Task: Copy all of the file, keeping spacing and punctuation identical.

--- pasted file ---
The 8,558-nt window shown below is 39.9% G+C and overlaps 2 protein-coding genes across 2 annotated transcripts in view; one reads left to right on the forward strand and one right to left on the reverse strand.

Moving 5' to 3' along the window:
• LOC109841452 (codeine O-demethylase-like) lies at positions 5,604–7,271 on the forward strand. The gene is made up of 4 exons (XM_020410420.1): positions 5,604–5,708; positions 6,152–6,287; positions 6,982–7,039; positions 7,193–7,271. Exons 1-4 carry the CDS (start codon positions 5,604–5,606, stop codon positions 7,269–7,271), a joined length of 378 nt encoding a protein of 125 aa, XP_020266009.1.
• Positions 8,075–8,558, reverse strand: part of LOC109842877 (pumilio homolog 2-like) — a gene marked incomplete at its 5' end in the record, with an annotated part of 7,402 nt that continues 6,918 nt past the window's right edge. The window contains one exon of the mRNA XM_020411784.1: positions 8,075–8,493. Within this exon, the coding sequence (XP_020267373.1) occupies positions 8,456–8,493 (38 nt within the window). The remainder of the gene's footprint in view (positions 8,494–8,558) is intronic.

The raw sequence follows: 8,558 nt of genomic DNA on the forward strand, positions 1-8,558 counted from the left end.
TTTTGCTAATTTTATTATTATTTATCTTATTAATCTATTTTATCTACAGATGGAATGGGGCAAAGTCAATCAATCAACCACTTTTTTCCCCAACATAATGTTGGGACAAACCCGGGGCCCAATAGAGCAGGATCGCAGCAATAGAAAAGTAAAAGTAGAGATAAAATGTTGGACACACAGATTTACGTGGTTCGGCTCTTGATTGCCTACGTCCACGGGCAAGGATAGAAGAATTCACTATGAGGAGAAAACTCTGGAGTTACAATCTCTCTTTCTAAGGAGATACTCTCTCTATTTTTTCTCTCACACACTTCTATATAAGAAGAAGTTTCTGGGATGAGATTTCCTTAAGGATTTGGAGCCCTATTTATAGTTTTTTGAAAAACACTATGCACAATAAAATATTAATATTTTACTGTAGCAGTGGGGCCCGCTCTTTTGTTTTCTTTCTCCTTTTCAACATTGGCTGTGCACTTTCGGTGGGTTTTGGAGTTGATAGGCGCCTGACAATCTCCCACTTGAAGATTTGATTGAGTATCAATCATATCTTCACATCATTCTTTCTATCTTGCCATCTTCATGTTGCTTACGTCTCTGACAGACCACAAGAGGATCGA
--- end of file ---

The 8,558-nt window shown below is 39.9% G+C and overlaps 2 protein-coding genes across 2 annotated transcripts in view; one reads left to right on the forward strand and one right to left on the reverse strand.

Moving 5' to 3' along the window:
• LOC109841452 (codeine O-demethylase-like) lies at positions 5,604–7,271 on the forward strand. The gene is made up of 4 exons (XM_020410420.1): positions 5,604–5,708; positions 6,152–6,287; positions 6,982–7,039; positions 7,193–7,271. Exons 1-4 carry the CDS (start codon positions 5,604–5,606, stop codon positions 7,269–7,271), a joined length of 378 nt encoding a protein of 125 aa, XP_020266009.1.
• Positions 8,075–8,558, reverse strand: part of LOC109842877 (pumilio homolog 2-like) — a gene marked incomplete at its 5' end in the record, with an annotated part of 7,402 nt that continues 6,918 nt past the window's right edge. The window contains one exon of the mRNA XM_020411784.1: positions 8,075–8,493. Within this exon, the coding sequence (XP_020267373.1) occupies positions 8,456–8,493 (38 nt within the window). The remainder of the gene's footprint in view (positions 8,494–8,558) is intronic.

The raw sequence follows: 8,558 nt of genomic DNA on the forward strand, positions 1-8,558 counted from the left end.
TTTTGCTAATTTTATTATTATTTATCTTATTAATCTATTTTATCTACAGATGGAATGGGGCAAAGTCAATCAATCAACCACTTTTTTCCCCAACATAATGTTGGGACAAACCCGGGGCCCAATAGAGCAGGATCGCAGCAATAGAAAAGTAAAAGTAGAGATAAAATGTTGGACACACAGATTTACGTGGTTCGGCTCTTGATTGCCTACGTCCACGGGCAAGGATAGAAGAATTCACTATGAGGAGAAAACTCTGGAGTTACAATCTCTCTTTCTAAGGAGATACTCTCTCTATTTTTTCTCTCACACACTTCTATATAAGAAGAAGTTTCTGGGATGAGATTTCCTTAAGGATTTGGAGCCCTATTTATAGTTTTTTGAAAAACACTATGCACAATAAAATATTAATATTTTACTGTAGCAGTGGGGCCCGCTCTTTTGTTTTCTTTCTCCTTTTCAACATTGGCTGTGCACTTTCGGTGGGTTTTGGAGTTGATAGGCGCCTGACAATCTCCCACTTGAAGATTTGATTGAGTATCAATCATATCTTCACATCATTCTTTCTATCTTGCCATCTTCATGTTGCTTACGTCTCTGACAGACCACAAGAGGATCGA